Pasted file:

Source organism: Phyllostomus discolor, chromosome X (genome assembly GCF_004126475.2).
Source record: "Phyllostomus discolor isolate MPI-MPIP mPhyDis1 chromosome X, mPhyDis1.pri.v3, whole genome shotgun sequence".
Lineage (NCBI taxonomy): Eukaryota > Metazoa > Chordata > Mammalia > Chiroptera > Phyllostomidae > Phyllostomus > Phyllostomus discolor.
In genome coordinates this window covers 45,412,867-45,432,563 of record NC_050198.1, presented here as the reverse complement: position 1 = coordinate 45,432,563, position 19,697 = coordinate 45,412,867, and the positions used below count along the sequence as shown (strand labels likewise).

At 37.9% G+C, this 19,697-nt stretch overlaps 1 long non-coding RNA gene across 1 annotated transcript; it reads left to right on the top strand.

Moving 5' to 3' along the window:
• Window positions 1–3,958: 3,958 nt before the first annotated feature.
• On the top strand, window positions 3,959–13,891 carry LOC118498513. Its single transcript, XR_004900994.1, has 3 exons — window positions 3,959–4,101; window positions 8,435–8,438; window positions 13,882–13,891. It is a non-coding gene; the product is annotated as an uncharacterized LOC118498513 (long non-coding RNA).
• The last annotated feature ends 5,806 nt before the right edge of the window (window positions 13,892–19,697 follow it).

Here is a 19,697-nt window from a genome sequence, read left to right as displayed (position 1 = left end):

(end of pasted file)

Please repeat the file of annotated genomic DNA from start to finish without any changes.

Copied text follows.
Source organism: Phyllostomus discolor, chromosome X (genome assembly GCF_004126475.2).
Source record: "Phyllostomus discolor isolate MPI-MPIP mPhyDis1 chromosome X, mPhyDis1.pri.v3, whole genome shotgun sequence".
Lineage (NCBI taxonomy): Eukaryota > Metazoa > Chordata > Mammalia > Chiroptera > Phyllostomidae > Phyllostomus > Phyllostomus discolor.
In genome coordinates this window covers 45,412,867-45,432,563 of record NC_050198.1, presented here as the reverse complement: position 1 = coordinate 45,432,563, position 19,697 = coordinate 45,412,867, and the positions used below count along the sequence as shown (strand labels likewise).

At 37.9% G+C, this 19,697-nt stretch overlaps 1 long non-coding RNA gene across 1 annotated transcript; it reads left to right on the top strand.

Moving 5' to 3' along the window:
• Window positions 1–3,958: 3,958 nt before the first annotated feature.
• On the top strand, window positions 3,959–13,891 carry LOC118498513. Its single transcript, XR_004900994.1, has 3 exons — window positions 3,959–4,101; window positions 8,435–8,438; window positions 13,882–13,891. It is a non-coding gene; the product is annotated as an uncharacterized LOC118498513 (long non-coding RNA).
• The last annotated feature ends 5,806 nt before the right edge of the window (window positions 13,892–19,697 follow it).

Here is a 19,697-nt window from a genome sequence, read left to right as displayed (position 1 = left end):